Trees Damaged In Moore, El Reno Transformed Into Art - News9.com - Oklahoma City, OK - News, Weather, Video and Sports |

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Trees Damaged In Moore, El Reno Transformed Into Art

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Many of the victims just wanted the debris gone so they could rebuild or move on. Many of the victims just wanted the debris gone so they could rebuild or move on.
Almost a year after the May 31 tornado, Tom Zimmer hauled in two logs of white oak from El Reno. Almost a year after the May 31 tornado, Tom Zimmer hauled in two logs of white oak from El Reno.
Others wanted to preserve what was left of their snapped trees, like the Millers who live in Southwest Oklahoma City. Others wanted to preserve what was left of their snapped trees, like the Millers who live in Southwest Oklahoma City.
OKLAHOMA CITY -

As the anniversaries approach for the May 2013 tornadoes, Oklahomans are literally transforming debris from the storms into symbols of hope and healing. They are using chainsaws and wood collected after the storms to do it.

"White oak, black walnut, catalpa and cedar are kind of my top favorites because they don't rot," said Tom Zimmer, a chainsaw artist.

Almost a year after the May 31 tornado, Tom Zimmer hauled in two logs of white oak from El Reno. The big tree was torn down in that storm and cleanup efforts just got to it. Zimmer says he got a lot of lumber after the storms.

"We just more or less waited for people to call us and said hey we've got this wood pile. We've got this big tree. Do you want it?"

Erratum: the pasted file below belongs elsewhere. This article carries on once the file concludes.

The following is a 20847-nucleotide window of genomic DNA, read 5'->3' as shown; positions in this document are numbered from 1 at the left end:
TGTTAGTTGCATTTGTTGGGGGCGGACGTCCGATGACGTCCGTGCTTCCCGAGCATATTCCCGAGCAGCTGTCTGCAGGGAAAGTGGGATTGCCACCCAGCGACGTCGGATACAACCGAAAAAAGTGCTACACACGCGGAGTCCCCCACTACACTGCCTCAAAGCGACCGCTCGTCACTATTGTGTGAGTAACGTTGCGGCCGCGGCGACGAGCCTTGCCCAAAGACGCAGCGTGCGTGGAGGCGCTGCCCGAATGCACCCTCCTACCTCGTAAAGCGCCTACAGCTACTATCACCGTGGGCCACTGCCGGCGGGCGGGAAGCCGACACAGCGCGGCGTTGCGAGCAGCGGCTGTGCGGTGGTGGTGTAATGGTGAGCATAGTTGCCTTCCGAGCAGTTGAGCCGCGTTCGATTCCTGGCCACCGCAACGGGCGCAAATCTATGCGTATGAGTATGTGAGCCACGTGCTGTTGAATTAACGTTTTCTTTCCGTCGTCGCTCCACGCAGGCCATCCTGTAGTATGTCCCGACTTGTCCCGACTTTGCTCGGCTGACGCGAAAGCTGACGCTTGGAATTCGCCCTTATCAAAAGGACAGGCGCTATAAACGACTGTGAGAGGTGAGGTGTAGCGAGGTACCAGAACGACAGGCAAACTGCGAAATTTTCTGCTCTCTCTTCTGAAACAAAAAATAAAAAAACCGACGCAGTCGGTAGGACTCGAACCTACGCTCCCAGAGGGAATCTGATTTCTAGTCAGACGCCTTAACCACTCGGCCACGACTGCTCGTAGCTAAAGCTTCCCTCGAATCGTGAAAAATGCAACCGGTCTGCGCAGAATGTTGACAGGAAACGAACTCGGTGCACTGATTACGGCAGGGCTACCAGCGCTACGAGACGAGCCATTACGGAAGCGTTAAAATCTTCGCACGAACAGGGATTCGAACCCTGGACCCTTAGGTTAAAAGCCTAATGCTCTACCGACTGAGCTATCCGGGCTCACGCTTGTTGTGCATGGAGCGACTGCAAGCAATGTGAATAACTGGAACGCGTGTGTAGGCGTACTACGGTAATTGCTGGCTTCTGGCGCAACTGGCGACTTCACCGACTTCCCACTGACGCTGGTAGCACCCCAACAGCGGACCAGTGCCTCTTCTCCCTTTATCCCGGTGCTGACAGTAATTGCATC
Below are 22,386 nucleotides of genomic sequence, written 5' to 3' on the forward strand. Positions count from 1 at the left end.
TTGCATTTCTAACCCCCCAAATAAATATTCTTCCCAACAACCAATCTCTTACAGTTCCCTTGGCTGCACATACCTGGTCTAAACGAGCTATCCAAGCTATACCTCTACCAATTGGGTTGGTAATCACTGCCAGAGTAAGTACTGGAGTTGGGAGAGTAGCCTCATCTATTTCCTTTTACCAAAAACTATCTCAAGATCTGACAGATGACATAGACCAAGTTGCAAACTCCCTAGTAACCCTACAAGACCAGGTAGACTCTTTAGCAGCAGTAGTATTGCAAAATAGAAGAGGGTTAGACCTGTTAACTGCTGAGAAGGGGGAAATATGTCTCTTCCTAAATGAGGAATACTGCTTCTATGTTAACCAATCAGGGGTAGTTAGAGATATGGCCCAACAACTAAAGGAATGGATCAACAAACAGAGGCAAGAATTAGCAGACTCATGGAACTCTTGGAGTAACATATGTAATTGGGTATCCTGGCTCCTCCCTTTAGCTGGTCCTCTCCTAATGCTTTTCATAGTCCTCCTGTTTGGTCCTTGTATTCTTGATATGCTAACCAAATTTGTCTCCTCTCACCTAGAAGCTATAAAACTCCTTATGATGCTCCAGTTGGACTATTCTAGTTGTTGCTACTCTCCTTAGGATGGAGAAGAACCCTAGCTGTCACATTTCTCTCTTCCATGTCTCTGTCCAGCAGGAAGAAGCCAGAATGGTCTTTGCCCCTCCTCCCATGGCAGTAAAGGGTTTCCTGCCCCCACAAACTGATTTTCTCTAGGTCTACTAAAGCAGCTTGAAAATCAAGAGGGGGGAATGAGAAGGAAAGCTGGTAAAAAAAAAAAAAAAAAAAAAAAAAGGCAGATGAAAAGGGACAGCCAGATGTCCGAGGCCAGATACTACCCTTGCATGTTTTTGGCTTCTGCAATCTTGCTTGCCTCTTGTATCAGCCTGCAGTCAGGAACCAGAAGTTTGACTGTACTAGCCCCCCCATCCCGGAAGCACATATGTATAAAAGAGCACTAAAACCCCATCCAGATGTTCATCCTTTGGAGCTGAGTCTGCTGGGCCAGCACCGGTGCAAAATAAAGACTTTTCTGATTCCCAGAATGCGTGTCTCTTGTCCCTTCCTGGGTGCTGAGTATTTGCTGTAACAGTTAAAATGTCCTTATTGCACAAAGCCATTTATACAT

Many of the victims just wanted the debris gone so they could rebuild or move on. Zimmer says he did not want it to go to waste, so he stepped in and hauled it back to his shop.

Others wanted to preserve what was left of their snapped trees, like the Millers who live in Southwest Oklahoma City.

"In this situation it was magnified because of the storm and the degree of which so many people suffered," said chainsaw artist, Nathan Pratt.

Pratt jumped at the opportunity to help his friends. He changed a snapped tree into a symbol of healing for the Millers. He meticulously carved up what was left of a tree that came down outside the Miller house. Another tree actually crashed right through their home.

"This is just a very, very small example of something bad that happened, um, but something good can result from it, there's usually a bigger plan taking place even though we might not see it," said Pratt.

Zimmer said he had a similar feeling when carving pieces of wood recovered after the tornadoes into a beautiful piece of art.

"Something from tragedy, we made something nice out of it," said Zimmer. "[We're] immortalizing it a little bit in the wood."

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